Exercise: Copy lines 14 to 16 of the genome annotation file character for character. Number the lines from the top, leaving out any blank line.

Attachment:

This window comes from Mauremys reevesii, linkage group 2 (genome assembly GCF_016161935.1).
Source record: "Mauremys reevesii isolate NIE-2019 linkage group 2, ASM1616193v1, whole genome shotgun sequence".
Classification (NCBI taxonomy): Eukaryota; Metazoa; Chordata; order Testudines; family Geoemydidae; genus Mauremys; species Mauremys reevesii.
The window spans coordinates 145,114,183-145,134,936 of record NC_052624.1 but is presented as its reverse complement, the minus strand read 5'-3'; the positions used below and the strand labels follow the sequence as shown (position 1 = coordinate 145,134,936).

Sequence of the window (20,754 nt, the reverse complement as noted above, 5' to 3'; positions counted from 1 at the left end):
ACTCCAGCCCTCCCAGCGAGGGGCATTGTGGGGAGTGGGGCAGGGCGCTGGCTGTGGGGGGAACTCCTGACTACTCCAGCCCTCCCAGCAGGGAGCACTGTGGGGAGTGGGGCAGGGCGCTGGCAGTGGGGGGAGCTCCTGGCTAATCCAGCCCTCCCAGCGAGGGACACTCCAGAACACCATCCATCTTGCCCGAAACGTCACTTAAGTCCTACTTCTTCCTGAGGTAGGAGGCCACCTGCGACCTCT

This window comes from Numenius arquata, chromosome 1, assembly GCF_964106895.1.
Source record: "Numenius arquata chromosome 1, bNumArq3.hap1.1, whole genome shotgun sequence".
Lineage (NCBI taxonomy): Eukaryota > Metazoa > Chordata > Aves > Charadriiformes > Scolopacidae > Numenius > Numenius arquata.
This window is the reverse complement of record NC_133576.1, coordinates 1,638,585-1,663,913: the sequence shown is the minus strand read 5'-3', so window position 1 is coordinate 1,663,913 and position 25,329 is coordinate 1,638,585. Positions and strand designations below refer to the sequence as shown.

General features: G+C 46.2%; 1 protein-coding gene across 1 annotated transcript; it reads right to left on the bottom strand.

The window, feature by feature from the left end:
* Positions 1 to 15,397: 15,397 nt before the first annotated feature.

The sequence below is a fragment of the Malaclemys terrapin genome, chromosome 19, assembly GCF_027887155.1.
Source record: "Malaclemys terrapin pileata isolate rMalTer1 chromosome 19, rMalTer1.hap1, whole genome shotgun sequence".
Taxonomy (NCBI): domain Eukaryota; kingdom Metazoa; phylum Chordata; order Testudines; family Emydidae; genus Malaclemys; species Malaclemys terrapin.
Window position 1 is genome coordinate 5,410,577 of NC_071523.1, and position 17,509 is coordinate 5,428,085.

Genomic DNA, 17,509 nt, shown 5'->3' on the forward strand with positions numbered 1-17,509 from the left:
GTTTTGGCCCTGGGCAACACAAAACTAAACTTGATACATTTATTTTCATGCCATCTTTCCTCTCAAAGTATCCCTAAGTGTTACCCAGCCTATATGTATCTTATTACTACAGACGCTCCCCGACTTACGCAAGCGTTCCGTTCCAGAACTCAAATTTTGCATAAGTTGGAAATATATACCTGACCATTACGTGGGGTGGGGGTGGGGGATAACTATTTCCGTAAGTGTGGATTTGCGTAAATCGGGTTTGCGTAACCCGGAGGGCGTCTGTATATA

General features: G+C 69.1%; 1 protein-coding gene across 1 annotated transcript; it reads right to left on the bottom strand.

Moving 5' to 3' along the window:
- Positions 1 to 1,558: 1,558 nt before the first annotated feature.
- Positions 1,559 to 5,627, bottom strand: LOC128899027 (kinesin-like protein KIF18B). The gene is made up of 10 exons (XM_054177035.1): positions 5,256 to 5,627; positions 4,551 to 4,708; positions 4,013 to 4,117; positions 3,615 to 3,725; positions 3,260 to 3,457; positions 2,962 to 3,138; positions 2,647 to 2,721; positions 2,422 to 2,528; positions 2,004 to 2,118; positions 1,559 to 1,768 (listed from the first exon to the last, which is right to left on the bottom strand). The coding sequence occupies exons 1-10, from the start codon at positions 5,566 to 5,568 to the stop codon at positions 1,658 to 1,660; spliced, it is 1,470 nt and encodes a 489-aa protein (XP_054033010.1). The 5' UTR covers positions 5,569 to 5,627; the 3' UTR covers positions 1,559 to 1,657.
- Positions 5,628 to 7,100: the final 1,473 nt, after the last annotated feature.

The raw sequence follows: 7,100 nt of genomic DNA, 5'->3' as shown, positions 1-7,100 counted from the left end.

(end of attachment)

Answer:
The sequence below is a fragment of the Malaclemys terrapin genome, chromosome 19, assembly GCF_027887155.1.
Source record: "Malaclemys terrapin pileata isolate rMalTer1 chromosome 19, rMalTer1.hap1, whole genome shotgun sequence".
Taxonomy (NCBI): domain Eukaryota; kingdom Metazoa; phylum Chordata; order Testudines; family Emydidae; genus Malaclemys; species Malaclemys terrapin.